Institutional members access full text with Ovid®

Share this article on:

Completeness of Reporting of Rabies Postexposure Prophylaxis in King County, Washington

Thiede, Hanne DVM, MPH; Close, Natasha S. MPH; Koepsell, Jennifer MS; Baer, Atar PhD, MPH; Duchin, Jeffrey S. MD

Journal of Public Health Management & Practice: September/October 2008 - Volume 14 - Issue 5 - p 448–453
doi: 10.1097/01.PHH.0000333879.55572.a4
Article

The completeness of rabies postexposure prophylaxis (PEP) reporting was evaluated in King County, Washington State. Information on rabies immune globulin prescriptions was obtained from hospital pharmacies associated with emergency departments in King County from 2003 to June 2006. Rabies immune globulin is given at the initiation of rabies PEP which is usually started at emergency departments. Because pharmacies are not regular sources of rabies PEP reporting, we compared pharmacy cases with cases reported via routine passive surveillance methods. A capture-recapture method was used to calculate the estimated number of unreported cases from all sources. Reporting completeness was calculated by dividing the number of cases reported via routine surveillance with the sum of reported and estimated unreported cases. Seventy-one unreported rabies PEP cases were identified by comparing previously reported cases with pharmacy cases. A total of 128 cases were estimated to have been missed by the surveillance system. Overall reporting completeness was 62 percent increasing to almost 80 percent in 2005 and 2006. Our findings illustrate the importance of evaluating surveillance systems and suggest that it may be useful to institute active rabies PEP surveillance with emergency departments in addition to continuing educating healthcare providers and facilities about reporting.

This study focuses on completeness of rabies postexposure prophylaxis reporting and illustrates the importance of evaluating surveillance systems.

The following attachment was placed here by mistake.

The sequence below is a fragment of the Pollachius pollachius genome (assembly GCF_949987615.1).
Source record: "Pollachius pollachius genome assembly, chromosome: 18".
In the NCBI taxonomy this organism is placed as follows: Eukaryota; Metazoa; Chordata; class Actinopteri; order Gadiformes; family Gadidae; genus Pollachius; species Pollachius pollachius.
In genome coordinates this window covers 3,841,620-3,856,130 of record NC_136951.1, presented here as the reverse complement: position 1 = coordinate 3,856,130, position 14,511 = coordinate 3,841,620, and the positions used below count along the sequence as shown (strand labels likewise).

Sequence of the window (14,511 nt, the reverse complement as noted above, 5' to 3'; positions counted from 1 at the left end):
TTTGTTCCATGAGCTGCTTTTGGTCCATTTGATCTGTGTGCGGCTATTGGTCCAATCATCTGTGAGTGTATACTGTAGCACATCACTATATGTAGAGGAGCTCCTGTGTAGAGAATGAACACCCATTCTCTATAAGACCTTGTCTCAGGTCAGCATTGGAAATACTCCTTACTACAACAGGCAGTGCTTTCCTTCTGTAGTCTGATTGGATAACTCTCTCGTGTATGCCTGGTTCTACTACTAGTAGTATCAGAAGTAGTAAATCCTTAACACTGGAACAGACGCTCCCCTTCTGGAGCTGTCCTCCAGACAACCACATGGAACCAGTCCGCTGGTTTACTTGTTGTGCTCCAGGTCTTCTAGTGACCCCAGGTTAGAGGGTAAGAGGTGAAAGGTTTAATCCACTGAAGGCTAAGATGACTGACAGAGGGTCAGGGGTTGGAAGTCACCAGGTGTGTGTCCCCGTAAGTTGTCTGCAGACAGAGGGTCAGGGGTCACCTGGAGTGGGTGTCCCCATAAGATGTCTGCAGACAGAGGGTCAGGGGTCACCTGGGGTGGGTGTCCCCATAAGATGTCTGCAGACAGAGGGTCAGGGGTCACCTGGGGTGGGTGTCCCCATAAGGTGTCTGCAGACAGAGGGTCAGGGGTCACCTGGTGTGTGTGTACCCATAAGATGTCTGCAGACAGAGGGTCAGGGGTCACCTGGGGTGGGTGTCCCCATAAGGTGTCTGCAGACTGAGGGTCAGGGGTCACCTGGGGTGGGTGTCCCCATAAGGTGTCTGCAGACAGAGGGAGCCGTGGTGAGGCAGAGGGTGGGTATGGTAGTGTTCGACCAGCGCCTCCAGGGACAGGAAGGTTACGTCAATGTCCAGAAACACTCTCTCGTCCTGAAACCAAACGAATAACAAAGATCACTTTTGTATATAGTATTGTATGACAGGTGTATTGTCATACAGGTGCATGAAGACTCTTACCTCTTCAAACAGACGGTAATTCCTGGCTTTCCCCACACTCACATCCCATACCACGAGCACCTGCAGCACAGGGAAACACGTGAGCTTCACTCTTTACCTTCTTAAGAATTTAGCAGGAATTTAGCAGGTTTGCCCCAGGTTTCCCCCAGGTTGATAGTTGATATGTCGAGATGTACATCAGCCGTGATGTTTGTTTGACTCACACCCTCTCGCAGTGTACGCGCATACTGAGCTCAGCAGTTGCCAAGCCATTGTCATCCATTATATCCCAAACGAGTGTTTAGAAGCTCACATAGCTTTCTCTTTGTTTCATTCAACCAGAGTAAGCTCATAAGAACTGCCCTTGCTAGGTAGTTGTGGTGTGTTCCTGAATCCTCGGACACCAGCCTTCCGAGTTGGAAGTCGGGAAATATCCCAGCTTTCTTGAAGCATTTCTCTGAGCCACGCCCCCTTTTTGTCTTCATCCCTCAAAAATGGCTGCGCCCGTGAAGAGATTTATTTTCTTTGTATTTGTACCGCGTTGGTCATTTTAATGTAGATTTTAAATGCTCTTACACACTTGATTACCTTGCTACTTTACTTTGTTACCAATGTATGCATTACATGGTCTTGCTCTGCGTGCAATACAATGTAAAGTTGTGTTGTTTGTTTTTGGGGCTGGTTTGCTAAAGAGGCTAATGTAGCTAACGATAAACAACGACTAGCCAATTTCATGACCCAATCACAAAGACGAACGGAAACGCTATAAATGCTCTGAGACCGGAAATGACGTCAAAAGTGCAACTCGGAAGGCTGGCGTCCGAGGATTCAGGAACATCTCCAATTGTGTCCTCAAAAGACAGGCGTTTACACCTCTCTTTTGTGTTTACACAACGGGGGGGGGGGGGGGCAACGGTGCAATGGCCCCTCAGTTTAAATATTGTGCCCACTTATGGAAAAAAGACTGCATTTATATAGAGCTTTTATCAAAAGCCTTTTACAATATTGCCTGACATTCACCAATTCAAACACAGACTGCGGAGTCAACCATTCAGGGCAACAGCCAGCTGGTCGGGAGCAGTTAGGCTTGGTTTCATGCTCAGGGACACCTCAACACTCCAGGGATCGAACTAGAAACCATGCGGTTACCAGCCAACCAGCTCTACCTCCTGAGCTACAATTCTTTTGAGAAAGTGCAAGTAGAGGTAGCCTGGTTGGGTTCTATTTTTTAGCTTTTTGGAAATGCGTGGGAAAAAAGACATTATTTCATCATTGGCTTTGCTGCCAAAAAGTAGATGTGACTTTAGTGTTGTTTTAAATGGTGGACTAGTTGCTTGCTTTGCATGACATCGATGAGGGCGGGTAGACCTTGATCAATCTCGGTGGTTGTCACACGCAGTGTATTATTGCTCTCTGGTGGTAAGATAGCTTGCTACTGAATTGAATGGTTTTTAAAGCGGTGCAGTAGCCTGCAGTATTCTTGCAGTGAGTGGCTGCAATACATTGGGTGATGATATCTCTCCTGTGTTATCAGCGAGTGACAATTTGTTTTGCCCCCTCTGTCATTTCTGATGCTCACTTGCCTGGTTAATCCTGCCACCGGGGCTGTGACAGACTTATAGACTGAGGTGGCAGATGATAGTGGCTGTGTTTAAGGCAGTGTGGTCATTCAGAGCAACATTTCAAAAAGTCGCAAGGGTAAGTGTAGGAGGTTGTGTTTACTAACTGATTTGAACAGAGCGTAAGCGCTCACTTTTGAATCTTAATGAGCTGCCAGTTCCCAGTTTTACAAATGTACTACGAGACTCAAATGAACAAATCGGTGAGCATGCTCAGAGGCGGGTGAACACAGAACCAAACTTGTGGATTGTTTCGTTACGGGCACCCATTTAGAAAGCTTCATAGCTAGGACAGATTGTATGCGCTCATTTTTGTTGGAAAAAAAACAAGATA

Hanne Thiede, DVM, MPH, received her DVM degree at the Royal Veterinary and Agricultural University, Copenhagen, Denmark and her MPH in epidemiology from the University of Washington School of Pubic Health and Community Medicine. She is an epidemiologist with the Communicable Disease Epidemiology & Immunization Section and the HIV/AIDS Epidemiology Program of Public Health – Seattle & King County. She is a Clinical Assistant Professor in the Department of Epidemiology at the University of Washington.

Natasha S. Close, MPH, was a research assistant with the Communicable Disease Epidemiology & Immunization Section of Public Health – Seattle & King County and a student in the Department of Epidemiology at University of Washington School of Public Health and Community Medicine at the time this article was written. She is currently an epidemiologist with the Environmental Health Division of Public Health – Seattle & King County.

Jennifer Koepsell, MS, received her MS degree in epidemiology at the University of Washington School of Public Health and Community Medicine while also working at the Harborview Injury Prevention and Research Center. She is currently an epidemiologist in the Communicable Disease Epidemiology & Immunization Section of Public Health – Seattle & King County.

Atar Baer, PhD, MPH, received her MPH in epidemiology from the University of Michigan and her PhD in epidemiology from the University of Washington School of Public Health and Community Medicine. Dr Baer is an epidemiologist in Communicable Disease Epidemiology & Immunization Section of Public Health – Seattle & King County. Her previous research at the University of Washington and at the Centers for Disease Control and Prevention focused on sexually transmitted diseases and cervical cancer prevention.

Jeffrey S. Duchin, MD, is Chief of the Communicable Disease Epidemiology & Immunization Section for Public Health – Seattle & King County, Washington. He is Associate Professor of Medicine, Division of Infectious Diseases and Adjunct Associate Professor, School of Public Health and Community Medicine at the University of Washington. Dr Duchin is board certified in internal medicine and infectious diseases and is a graduate of the Centers for Disease Control and Prevention's Epidemic Intelligence Service.

Corresponding Author: Hanne Thiede, DVM, MPH, Public Health Veterinarian, 401 5th Avenue, Suite 900, Seattle, WA 98104 (hanne.thiede@kingcounty.gov).

The authors thank Dean Webb from Public Health – Seattle & King County and Amy Blanchard and Hollianne Bruce from Snohomish Health District for their help in this evaluation. We appreciate the thoughtful reviews of the manuscript by Shelly McKeirnan and Patrick Hanley. This work was supported by an NIAID award establishing the Northwest Regional Center of Excellence for Biodefense and Emerging Infectious Diseases U54 AI057141.

© 2008 Lippincott Williams & Wilkins, Inc.